'I have set you an example': why clergy wash feet on Maundy Thursday
Thursday 28th March 2013On the eve of his crucifixion, Jesus showed radical humility by washing his disciple’s feet. Like Christian clergy around the world, Archbishop Justin will wash the feet of 12 congregation members at Canterbury Cathedral tonight, in a ritual which reminds us that loving Christ means serving others.
The Washing of the Feet by Ghislaine Howard (2004), Collection: Oxford Brookes University.
‘After he had washed their feet, had put on his robe, and had returned to the table, he said to them, ‘Do you know what I have done to you? You call me Teacher and Lord – and you are right, for that is what I am. So if I, your Lord and Teacher, have washed your feet, you also ought to wash one another’s feet. For I have set you an example, that you also should do as I have done to you.’
When Christian clergy wash their congregants’ feet on Maundy Thursday night, they are following the example of Christ. St John's Gospel records that, during the Last Supper, Christ washed his disciple’s feet – and told them they must do this for each other. With this act he presented a powerful challenge to his disciples' notions of hierachy, and an eternal example of the dignity inherent in humbly serving others.
On Maundy Thursday, when Christians remember the Last Supper, many churches repeat this ritual, with priests, bishops and archbishops alike kneeling to wash the feet of congregation members.
During a sung Eucharist at Canterbury Cathedral, the Archbishop will wash and dry the feet of 12 congregation members, with assistance from the Dean of Canterbury, the Very Revd Robert Willis.
The Washing of Feet is part of a sequence of services throughout Holy Week and Easter in which Christians share in Christ’s own journey, from his triumphal entry into Jerusalem on Palm Sunday to the empty tomb on Easter morning. Maundy Thursday (from mandatum, ‘commandment’) is not just about humble Christian service as expressed through Christ washing his disciple’s feet. It also celebrates the institution of the Eucharist, and the perfection of Christ’s loving obedience to God through the agony of Gethsemane, where he prayed with his disciples on the night before his betrayal, arrest and crucifixion.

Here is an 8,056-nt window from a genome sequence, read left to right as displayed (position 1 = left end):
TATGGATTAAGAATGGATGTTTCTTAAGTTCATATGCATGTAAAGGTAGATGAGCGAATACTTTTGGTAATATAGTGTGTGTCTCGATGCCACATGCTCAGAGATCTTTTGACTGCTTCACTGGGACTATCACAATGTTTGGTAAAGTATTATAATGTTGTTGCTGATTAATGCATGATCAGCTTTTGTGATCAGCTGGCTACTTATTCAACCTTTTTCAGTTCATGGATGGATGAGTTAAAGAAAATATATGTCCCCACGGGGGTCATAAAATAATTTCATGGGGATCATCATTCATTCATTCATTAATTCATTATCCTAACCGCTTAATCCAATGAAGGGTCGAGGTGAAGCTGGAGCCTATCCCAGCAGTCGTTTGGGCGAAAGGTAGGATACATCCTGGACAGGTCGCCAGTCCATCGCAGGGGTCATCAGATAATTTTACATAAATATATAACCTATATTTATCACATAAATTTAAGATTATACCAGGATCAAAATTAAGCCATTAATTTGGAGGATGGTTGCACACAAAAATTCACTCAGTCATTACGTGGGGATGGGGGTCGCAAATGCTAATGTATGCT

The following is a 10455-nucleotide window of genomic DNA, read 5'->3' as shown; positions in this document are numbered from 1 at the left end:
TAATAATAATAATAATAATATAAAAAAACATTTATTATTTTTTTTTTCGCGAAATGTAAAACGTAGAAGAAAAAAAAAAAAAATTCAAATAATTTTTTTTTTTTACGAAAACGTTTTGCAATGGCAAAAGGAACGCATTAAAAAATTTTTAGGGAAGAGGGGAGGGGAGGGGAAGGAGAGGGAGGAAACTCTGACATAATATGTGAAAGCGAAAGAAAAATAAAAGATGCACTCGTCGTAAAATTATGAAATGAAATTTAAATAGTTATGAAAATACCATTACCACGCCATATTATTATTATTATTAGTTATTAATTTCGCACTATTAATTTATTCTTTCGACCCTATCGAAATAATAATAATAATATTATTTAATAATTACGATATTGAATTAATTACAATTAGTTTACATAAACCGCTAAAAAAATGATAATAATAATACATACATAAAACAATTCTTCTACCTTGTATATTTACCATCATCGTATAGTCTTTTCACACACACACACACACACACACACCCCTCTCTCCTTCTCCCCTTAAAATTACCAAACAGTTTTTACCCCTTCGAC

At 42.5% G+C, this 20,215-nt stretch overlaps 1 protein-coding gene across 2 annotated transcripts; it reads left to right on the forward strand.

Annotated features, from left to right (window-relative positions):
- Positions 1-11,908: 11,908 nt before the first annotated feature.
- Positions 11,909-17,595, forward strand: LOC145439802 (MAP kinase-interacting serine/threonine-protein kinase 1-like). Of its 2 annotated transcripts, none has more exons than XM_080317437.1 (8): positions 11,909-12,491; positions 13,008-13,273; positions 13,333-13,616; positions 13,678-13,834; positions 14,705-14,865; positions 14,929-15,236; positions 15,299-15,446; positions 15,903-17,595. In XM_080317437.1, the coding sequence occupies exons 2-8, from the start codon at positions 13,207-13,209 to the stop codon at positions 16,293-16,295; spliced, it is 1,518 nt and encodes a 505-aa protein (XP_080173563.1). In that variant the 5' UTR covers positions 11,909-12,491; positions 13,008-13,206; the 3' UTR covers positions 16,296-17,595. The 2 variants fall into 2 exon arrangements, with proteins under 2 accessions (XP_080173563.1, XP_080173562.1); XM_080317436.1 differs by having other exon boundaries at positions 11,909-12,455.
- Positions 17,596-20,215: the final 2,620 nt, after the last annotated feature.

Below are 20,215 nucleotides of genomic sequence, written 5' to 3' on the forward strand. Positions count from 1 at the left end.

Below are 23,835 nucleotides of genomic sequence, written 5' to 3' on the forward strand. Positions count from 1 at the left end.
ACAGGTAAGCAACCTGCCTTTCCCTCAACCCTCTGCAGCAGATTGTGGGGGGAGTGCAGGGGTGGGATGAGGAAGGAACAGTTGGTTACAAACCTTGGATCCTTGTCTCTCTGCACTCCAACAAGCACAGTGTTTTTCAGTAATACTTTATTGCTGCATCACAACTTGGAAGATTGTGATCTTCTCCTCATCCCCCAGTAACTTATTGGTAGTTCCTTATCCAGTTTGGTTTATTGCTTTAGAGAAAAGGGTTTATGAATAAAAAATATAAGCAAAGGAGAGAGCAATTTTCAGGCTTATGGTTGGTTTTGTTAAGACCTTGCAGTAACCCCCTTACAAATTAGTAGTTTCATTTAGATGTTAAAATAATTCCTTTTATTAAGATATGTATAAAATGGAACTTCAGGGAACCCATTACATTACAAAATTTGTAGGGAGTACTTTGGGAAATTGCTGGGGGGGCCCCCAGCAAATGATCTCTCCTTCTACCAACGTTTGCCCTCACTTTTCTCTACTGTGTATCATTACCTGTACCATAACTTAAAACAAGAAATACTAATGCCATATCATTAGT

Last week on Palm Sunday, Archbishop Justin reflected on the challenge of “allowing ourselves to be served” which foot washing presents us with.
“I always felt very uncomfortable having my feet washed,” he said during an interview on BBC's Songs of Praise. “We always did it in different churches I’ve been with. Allowing ourselves to be served – as the disciples had to allow Jesus to serve them – is a very uncomfortable feeling. We like transactions: not that gratuitous giving that Jesus shows.”
Revd Canon Jonathan Goodall, the Archbishop of Canterbury's Ecumenical Secretary, explains that the liturgical movement over the past 150 years - which has sought to restore active participation in liturgy and revive early church traditions within modern Christian worship - has given foot washing fresh prominence in many Christian demoninations.
“Because of its scriptural roots, in the 20th century foot washing became a very popular presentation of Jesus’ radical humility and service in anticipation of his trial and crucifixion,” he says.
The powerful symbolism of foot washing is readily understood in cultures around the world, he adds: “It’s an indisputable sign of the humility of Christ and his expectation of service among us.”
As Archbishop Justin prepares to wash feet in Canterbury tonight, Pope Francis will be washing the feet of prisoners in a youth detention centre near Rome. For the first time in living memory, the afternoon mass on Holy Thursday will be held in neither the Vatican or a Rome basilica, the Vatican said in a statement.
In a homily, the Pope urged priests to engage more with parishioners, saying: "It is not in soul-searching... that we encounter the Lord."